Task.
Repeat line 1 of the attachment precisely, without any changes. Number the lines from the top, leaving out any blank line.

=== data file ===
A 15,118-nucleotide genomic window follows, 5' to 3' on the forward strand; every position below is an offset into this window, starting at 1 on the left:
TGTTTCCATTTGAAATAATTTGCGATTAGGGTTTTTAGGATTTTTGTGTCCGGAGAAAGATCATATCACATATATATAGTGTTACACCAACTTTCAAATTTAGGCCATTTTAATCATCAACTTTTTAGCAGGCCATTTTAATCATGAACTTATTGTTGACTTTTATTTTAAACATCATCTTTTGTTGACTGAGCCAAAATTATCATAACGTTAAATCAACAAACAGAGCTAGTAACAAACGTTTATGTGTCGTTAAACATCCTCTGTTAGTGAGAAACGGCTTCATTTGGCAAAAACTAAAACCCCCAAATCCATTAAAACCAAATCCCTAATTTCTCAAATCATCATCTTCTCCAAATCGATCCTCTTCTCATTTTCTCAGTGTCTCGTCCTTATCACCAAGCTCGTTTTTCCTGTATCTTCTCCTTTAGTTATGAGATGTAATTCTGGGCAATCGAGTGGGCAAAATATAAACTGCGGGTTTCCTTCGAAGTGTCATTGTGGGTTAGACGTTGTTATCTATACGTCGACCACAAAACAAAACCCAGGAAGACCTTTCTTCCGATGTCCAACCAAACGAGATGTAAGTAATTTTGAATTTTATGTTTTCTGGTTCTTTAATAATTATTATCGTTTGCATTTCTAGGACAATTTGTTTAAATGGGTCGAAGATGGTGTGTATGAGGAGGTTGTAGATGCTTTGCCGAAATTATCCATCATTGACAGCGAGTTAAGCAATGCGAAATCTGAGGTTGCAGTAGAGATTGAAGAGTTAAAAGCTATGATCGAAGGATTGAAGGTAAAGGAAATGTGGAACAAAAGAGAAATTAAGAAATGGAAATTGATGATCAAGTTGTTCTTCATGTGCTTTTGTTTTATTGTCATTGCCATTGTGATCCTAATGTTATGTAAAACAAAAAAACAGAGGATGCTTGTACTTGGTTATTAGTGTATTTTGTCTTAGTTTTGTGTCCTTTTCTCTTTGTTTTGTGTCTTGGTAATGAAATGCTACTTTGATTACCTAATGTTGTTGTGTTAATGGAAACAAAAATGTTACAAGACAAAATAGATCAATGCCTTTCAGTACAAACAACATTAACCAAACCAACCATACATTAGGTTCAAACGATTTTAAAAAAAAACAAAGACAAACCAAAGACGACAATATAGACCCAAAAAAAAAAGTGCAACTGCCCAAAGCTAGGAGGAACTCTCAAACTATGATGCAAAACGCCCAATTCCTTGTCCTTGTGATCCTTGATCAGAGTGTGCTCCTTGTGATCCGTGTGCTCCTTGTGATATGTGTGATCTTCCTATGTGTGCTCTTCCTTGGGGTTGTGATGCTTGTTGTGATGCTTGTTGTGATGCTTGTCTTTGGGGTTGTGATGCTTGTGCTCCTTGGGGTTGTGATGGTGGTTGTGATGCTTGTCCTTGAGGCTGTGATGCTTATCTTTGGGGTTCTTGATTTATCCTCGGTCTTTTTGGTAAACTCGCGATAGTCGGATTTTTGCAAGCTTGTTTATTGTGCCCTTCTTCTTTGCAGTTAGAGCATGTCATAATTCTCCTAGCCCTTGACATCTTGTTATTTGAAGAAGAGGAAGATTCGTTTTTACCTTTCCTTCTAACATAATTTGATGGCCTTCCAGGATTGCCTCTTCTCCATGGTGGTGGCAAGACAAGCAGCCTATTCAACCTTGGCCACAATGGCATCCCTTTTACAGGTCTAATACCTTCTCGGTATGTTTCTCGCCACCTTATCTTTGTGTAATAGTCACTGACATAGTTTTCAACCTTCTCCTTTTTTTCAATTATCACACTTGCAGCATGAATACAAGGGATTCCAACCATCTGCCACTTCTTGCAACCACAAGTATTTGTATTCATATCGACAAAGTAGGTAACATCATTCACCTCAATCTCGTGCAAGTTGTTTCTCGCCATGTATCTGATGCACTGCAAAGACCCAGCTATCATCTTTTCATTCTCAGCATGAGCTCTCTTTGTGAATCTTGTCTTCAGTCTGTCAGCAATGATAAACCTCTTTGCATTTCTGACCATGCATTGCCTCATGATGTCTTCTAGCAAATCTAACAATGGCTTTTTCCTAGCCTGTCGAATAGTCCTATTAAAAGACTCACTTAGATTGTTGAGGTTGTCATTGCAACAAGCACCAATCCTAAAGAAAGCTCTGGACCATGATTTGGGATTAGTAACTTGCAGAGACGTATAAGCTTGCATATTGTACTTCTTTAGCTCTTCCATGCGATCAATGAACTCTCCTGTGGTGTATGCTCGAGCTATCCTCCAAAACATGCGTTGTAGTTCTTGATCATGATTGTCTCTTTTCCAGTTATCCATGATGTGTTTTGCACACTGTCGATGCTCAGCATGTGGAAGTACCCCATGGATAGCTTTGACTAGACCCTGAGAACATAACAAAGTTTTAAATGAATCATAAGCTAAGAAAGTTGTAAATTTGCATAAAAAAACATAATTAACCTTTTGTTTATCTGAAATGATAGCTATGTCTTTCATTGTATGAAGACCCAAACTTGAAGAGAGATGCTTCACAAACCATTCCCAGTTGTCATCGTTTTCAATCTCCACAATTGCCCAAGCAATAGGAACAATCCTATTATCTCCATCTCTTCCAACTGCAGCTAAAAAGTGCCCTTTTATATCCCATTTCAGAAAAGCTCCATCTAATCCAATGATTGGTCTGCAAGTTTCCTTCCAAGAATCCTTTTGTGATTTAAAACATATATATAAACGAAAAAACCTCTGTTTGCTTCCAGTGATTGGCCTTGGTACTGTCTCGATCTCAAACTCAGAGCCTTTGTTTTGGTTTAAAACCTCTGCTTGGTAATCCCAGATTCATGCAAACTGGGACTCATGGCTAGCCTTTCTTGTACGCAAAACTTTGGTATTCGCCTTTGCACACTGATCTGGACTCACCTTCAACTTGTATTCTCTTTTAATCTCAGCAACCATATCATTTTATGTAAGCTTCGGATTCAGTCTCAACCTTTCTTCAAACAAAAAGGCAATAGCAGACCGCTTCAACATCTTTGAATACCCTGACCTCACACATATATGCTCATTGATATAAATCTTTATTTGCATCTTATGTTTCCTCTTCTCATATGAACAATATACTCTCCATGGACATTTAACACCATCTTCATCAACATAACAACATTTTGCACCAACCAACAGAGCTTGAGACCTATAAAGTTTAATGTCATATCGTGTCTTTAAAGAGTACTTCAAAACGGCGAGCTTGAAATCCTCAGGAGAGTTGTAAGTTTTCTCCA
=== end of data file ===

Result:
A 15,118-nucleotide genomic window follows, 5' to 3' on the forward strand; every position below is an offset into this window, starting at 1 on the left: